Difficult orders of service?

To round out the Order of Service Trilogy: for religious leaders and administrators (paid or volunteer) — what parts of the producing a printed order of worship cause you the most trouble? What, if anything, could make it easier?

Coming from a small church background, I know that the print pieces were always more trouble and work than I thought they ought to have been.

8 Replies to “Difficult orders of service?”

  1. When I worked for a rural congregation in Ohio, the worst part was getting the bulletins to print. We had an ancient copier that broke 2 weeks out of 3, and a low budget for outside printing. There were weeks when I yearned for something like the Book of Common Prayer, so I could go without printing a bulletin (I’ve seen many spoken, 8AM, Rite 1 services done with only a prayerbook and no bulletin). I was also tempted to produce laminated sheets with a generic order of service, which we ccould re-use over and over again.

  2. Amen. There’s something to be said for a hymn board . . . .

    I collect old hymnals and one thing I note is how, before the 1920s or so, free-worship Protestant churches — especially Universalists and Unitarians, especially the more cosmopolitan ones — might have a standard order of service printed and then pasted inside the front cover of the hymnal.

    I’ve been in churches that use a laminated service sheet, including a midweek Eucharist I attended at Westminster Abbey years ago. In front of the tomb of Isaac Newton, no less. (Indeed, reading the service sheets at a UK military liturgy site — http://oremus.org/labarum/ — led me to use the predecessor of the OpenOffice.org office suite, and thence to experimenting with Linux.)

    If I were to use them in a small church, I would print and laminate them with a generous margin, to shave off the ragged edge as needed.

  3. When I served a small, rural New England UU Christian congregation, I decided to forego orders of service all together during the summer services. Instead we opened the red hymnal, “Hymns of the Spirit” to one of the prefab orders of service at the beginning. All the readings and hymns, except for the gospel reading, came directly from the hymnal. It was an all-in-one resource and I did not have to do anything but select the “a capella” hymns and the responsive and unison readings ahead of time. Because the services in that hymnal were of a goodly number, they provided enough variety to keep the structure from becoming too predictable. I wish that our newer hymnals had a few “sample” services for just such occasions.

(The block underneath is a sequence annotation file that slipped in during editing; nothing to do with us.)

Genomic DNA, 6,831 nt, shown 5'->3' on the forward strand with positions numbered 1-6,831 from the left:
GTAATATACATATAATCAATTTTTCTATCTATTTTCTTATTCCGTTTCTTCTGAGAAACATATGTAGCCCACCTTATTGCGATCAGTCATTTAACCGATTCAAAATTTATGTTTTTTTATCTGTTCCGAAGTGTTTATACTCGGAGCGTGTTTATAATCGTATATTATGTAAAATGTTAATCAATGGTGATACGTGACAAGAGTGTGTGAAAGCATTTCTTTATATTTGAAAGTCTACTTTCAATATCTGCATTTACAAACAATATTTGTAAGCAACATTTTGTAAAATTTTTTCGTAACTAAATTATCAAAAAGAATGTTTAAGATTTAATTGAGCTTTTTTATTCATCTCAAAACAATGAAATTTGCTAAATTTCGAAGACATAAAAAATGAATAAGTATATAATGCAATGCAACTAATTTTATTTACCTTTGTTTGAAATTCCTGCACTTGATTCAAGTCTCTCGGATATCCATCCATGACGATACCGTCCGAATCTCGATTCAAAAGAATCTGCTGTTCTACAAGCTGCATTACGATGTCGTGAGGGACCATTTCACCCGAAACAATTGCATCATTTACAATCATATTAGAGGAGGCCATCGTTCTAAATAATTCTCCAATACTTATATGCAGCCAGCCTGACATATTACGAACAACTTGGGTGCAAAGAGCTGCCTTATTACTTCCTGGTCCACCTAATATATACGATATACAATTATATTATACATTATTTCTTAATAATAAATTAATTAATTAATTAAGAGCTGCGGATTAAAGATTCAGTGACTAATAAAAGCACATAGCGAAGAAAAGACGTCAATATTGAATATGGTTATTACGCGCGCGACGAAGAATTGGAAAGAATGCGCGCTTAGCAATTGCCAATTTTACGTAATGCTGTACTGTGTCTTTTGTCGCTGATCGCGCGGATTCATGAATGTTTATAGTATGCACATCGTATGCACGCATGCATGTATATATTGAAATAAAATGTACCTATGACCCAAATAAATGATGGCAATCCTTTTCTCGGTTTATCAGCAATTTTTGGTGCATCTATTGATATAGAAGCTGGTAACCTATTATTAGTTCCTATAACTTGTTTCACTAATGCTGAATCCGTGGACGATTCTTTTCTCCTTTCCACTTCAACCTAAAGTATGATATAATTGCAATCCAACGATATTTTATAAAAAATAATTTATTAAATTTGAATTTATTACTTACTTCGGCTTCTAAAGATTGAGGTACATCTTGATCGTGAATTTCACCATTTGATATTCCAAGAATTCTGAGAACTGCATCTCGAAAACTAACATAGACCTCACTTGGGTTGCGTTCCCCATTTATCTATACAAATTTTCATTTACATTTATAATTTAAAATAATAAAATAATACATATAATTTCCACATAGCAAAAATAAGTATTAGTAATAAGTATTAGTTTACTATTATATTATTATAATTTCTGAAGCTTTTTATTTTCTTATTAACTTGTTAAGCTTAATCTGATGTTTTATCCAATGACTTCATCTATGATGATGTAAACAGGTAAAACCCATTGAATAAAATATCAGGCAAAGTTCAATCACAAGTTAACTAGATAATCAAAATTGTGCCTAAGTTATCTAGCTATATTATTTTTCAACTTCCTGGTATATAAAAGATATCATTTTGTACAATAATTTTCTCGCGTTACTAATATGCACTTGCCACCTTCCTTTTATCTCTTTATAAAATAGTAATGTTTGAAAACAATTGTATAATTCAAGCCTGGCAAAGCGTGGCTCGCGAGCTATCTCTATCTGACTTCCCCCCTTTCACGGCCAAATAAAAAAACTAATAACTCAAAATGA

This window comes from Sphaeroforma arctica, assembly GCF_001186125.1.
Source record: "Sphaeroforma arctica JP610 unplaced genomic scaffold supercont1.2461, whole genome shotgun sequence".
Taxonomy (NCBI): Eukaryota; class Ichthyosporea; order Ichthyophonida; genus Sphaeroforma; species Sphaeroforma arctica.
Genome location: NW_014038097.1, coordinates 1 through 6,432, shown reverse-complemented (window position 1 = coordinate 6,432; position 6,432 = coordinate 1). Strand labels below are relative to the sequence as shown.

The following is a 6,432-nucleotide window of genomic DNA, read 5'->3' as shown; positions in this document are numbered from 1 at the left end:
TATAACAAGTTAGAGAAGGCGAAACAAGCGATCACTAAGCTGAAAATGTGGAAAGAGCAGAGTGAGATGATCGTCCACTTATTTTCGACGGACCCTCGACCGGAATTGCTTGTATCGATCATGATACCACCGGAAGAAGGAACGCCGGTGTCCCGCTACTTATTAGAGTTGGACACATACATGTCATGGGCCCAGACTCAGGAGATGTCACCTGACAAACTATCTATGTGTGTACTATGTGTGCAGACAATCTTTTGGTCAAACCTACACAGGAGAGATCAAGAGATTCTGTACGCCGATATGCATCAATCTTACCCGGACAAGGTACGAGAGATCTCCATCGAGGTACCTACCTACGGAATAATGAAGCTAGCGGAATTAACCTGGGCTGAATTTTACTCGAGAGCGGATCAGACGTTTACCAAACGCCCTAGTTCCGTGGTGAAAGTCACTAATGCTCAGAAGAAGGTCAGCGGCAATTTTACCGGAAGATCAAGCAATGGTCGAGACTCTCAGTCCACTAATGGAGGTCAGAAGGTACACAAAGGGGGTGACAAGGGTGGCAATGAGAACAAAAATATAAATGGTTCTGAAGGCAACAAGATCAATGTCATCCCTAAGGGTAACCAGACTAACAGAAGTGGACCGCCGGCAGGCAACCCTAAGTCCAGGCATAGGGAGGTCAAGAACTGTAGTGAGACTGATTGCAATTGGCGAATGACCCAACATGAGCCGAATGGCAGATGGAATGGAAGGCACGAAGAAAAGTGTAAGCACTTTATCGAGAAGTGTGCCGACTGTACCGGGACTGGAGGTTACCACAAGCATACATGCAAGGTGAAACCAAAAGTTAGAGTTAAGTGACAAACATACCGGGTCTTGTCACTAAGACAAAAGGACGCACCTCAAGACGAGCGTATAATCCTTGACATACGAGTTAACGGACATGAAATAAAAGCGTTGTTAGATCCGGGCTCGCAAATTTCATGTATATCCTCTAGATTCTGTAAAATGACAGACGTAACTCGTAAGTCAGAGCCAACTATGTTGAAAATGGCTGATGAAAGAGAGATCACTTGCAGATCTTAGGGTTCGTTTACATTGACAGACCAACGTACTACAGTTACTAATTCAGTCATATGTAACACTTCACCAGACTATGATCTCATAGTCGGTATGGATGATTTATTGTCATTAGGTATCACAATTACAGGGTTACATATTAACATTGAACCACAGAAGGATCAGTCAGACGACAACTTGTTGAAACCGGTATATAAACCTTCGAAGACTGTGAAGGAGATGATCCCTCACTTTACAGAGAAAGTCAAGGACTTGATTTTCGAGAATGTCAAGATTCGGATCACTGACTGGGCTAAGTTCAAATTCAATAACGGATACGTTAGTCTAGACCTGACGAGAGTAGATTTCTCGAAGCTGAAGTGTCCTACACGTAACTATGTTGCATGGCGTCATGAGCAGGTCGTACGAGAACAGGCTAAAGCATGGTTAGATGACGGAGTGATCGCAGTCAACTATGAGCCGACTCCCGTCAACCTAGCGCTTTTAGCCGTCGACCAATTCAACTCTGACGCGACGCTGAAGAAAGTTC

4. Years ago I printed our order of service printed on some paper fans so that in the summer we could keep cool and keep our place in the service.

  5. We are experimenting with no printed Order of Service. It originally came out of wanting to save paper. It gets us to pay attention and focus on the service, rather than checking off elements as they go by. There’s less shuffling of paper during the service. We do pass out a one-pager with announcements, list of hymns for the day, and special readings or litanies. Seems to be working okay. Who says we need a “program”? Just be present; don’t think about what’s coming up next. FWIW

  6. Like Karen, I’ve wanted to be rid of the printed order of service for some time. I have on occasion not used an order of service. Why not, I say?

  7. First Church in Lancaster, Mass., used to use a generic order during the summer as well, and at one time the UU church in Walpole, N.H., instead of using weekly bulletins with a printed order of worship, featured 5 x 8 cards that outlined the
    service. They were professionally printed on oaktag or some other such white cardboard, and were hung on hooks that were in each pew. A monthly mimeographed calendar provided congregants with news of current goings-on in the parish.

    I don’t know whether Lancaster and Walpole have continued these customs.

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